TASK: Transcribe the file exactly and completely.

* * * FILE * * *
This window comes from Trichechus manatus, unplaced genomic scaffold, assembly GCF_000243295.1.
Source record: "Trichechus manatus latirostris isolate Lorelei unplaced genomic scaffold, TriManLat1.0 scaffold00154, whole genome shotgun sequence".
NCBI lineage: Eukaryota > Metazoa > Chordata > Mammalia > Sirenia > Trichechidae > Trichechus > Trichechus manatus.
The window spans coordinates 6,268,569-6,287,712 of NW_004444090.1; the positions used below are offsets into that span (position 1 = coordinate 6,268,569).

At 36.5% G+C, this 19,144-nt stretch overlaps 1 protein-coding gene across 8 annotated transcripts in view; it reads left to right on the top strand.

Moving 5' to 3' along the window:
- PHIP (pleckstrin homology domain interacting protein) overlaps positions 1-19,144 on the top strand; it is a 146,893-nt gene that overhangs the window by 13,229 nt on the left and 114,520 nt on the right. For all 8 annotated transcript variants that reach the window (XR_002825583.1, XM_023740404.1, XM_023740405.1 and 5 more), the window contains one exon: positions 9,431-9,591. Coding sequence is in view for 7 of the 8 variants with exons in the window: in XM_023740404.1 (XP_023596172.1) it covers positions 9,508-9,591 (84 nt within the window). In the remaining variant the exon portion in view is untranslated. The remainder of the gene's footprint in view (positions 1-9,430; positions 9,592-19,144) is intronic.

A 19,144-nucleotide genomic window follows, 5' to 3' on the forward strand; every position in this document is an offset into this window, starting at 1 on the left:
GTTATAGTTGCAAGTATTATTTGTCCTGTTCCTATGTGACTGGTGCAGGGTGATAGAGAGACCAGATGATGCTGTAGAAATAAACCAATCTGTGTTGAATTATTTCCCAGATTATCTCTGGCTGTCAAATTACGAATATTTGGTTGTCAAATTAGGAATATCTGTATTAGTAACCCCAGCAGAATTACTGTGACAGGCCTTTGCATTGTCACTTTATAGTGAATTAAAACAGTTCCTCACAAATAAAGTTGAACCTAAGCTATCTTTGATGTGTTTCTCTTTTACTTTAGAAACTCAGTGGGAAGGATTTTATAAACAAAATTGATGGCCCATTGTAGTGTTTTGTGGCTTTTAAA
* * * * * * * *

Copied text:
This window comes from Trichechus manatus, unplaced genomic scaffold, assembly GCF_000243295.1.
Source record: "Trichechus manatus latirostris isolate Lorelei unplaced genomic scaffold, TriManLat1.0 scaffold00154, whole genome shotgun sequence".
NCBI lineage: Eukaryota > Metazoa > Chordata > Mammalia > Sirenia > Trichechidae > Trichechus > Trichechus manatus.
The window spans coordinates 6,268,569-6,287,712 of NW_004444090.1; the positions used below are offsets into that span (position 1 = coordinate 6,268,569).

At 36.5% G+C, this 19,144-nt stretch overlaps 1 protein-coding gene across 8 annotated transcripts in view; it reads left to right on the top strand.

Moving 5' to 3' along the window:
- PHIP (pleckstrin homology domain interacting protein) overlaps positions 1-19,144 on the top strand; it is a 146,893-nt gene that overhangs the window by 13,229 nt on the left and 114,520 nt on the right. For all 8 annotated transcript variants that reach the window (XR_002825583.1, XM_023740404.1, XM_023740405.1 and 5 more), the window contains one exon: positions 9,431-9,591. Coding sequence is in view for 7 of the 8 variants with exons in the window: in XM_023740404.1 (XP_023596172.1) it covers positions 9,508-9,591 (84 nt within the window). In the remaining variant the exon portion in view is untranslated. The remainder of the gene's footprint in view (positions 1-9,430; positions 9,592-19,144) is intronic.

A 19,144-nucleotide genomic window follows, 5' to 3' on the forward strand; every position in this document is an offset into this window, starting at 1 on the left:
GTTATAGTTGCAAGTATTATTTGTCCTGTTCCTATGTGACTGGTGCAGGGTGATAGAGAGACCAGATGATGCTGTAGAAATAAACCAATCTGTGTTGAATTATTTCCCAGATTATCTCTGGCTGTCAAATTACGAATATTTGGTTGTCAAATTAGGAATATCTGTATTAGTAACCCCAGCAGAATTACTGTGACAGGCCTTTGCATTGTCACTTTATAGTGAATTAAAACAGTTCCTCACAAATAAAGTTGAACCTAAGCTATCTTTGATGTGTTTCTCTTTTACTTTAGAAACTCAGTGGGAAGGATTTTATAAACAAAATTGATGGCCCATTGTAGTGTTTTGTGGCTTTTAAA